How to solve Composer PHP memory exhausted issue in 30 seconds (2021)

Published August 6, 2021
How to solve Composer PHP memory exhausted issue in 30 seconds (2021)

Nothing is more irritating than software that should just work, whilst it doesn’t. One of those highly irritating things are problems with composer. One of those problems is the error message ‘Allowed memory size of {indecipherable number} bytes exhausted’. To fix this, you need to go and edit your PHP’s configuration. But luckily, there’s a way that’s even faster and simpler.

The problem here is that Composer doesn’t have enough memory. You might say, well, I’ve got a powerful computer. What’s the problem? The problem is the PHP configuration contains a certain value for the memory that the computer is only allowed to use. This value is set in the php.ini file. To change that, you need to dive into your configuration files, restart PHP and just hope that it works.

If you’re using a Mac and installed PHP via Brew, you could use an app like PHP Monitor to find out how much it is.

How to fix composer memory limit exhausted

In order to fix this, it’s handy to allow unlimited memory usage. This sounds scary, but it really isn’t. It’s just a precaution in order to make sure that you’re never hitting that limit again.

In order to allow maximum memory, instead of typing composer before every command, type this:

php -d memory_limit=-1$(which composer)

So the composer upgrade command would become this:

# Old
composer upgrade -W

# New
php -d memory_limit=-1$(which composer) upgrade -W

Or if you really need some powerful Composer troubleshooting, upgrade with extra verbose output, timestamps & allow up- or downgrading of dependencies.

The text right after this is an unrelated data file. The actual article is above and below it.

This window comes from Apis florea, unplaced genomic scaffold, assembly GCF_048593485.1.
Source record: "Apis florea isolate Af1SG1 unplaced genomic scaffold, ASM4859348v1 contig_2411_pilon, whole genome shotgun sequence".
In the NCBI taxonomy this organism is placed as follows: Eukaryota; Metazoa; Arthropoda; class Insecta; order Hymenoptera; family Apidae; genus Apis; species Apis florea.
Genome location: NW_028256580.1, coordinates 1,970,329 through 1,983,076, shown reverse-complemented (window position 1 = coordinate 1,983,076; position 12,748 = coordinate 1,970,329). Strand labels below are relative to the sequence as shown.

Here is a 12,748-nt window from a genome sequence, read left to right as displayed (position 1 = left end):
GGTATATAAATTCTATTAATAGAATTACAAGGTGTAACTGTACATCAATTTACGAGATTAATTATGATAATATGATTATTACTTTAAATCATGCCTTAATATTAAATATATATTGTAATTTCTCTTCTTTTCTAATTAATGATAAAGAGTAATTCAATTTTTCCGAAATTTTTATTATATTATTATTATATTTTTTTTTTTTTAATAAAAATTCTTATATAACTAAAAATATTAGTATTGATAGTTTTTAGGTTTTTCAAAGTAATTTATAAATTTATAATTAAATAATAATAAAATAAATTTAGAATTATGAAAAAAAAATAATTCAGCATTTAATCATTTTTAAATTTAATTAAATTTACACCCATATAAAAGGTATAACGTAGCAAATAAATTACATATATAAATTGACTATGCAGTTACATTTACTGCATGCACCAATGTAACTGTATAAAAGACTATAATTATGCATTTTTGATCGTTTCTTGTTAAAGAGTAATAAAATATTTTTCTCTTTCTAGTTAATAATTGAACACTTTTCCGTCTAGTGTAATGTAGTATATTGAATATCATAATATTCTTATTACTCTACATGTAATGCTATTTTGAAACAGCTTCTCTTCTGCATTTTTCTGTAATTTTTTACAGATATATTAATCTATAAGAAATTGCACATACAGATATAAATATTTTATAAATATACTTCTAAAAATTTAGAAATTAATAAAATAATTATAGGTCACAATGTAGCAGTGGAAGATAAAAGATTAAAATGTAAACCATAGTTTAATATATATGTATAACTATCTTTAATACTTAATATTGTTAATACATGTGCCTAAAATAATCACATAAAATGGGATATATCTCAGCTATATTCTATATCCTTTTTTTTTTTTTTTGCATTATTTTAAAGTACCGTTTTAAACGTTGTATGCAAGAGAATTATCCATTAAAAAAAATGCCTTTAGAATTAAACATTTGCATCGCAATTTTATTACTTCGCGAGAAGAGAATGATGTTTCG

php -d memory_limit=-1$(which composer) upgrade -vvv --profile -W
Fix the composer memory exhausted issue by changing the PHP memory limit to unlimited.
Allowing composer and PHP unlimited memory usage.

Creating an alias

As you see, it’s very easy to fix the memory issue. But having to type this before every command is quite cumbersome. That’s why we’ll create an alias for that. An alias is a sort of shortcut in the terminal.

We’ll define the alias as follows: every time we type composer, replace that with php -d memory_limit=-1$(which composer). So when you type composer upgrade, it means exactly the same as php -d memory_limit=-1$(which composer) upgrade. Only a lot shorter!

How to create an alias for zsh (macOS Catalina and newer)

To create an alias, we’ll need to edit a file called .zshrc. This is a kind of configuration file and should be in your homefolder.

First, check whether the file exists:

open -e ~/.zshrc
# If you get an error, open up text editor and create 
# an empty file called '.zshrc' in your home folder.

Next, add the following code at the bottom of your .zshrc file:

alias composer="php -d memory_limit=-1$(which composer)"

Save the file. The changes will now be implemented on any new terminal session. Stop the current session or run the code below, and then it will work for the current session too:

source ~/.zshrc

How to create an alias for bash (macOS Mojave and older)

We need to do something very similar for bash as for zsh. This time, we’ll edit the .bashrc file. Open it (or create it, if needed), manually or via terminal:

open ~/.bash_rc

Now add the following line at the end of the file:

alias composer="php -d memory_limit=-1$(which composer)"

Here, too, the changes will only apply for a new session. So stop the current session or run the below code:

source ~/.bashrc


Now, anytime when you run composer, you should not come into any memory issues again. By using a command line alias, we created a very handy shortcut that doesn’t cost you any extra time, but prevents just errors in the future.

Have you encountered an other issue with composer or have a question? I’m curious, leave a comment below👇

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Image Ralph J. Smit
Ralph is a designer gone developer. He happily lives in the Netherlands. His passion for good design drove him towards development, because he felt that no-code tools were too limiting. On this blog, Ralph writes the articles he would've wanted to have during his continual developer journey. → Follow on Twitter


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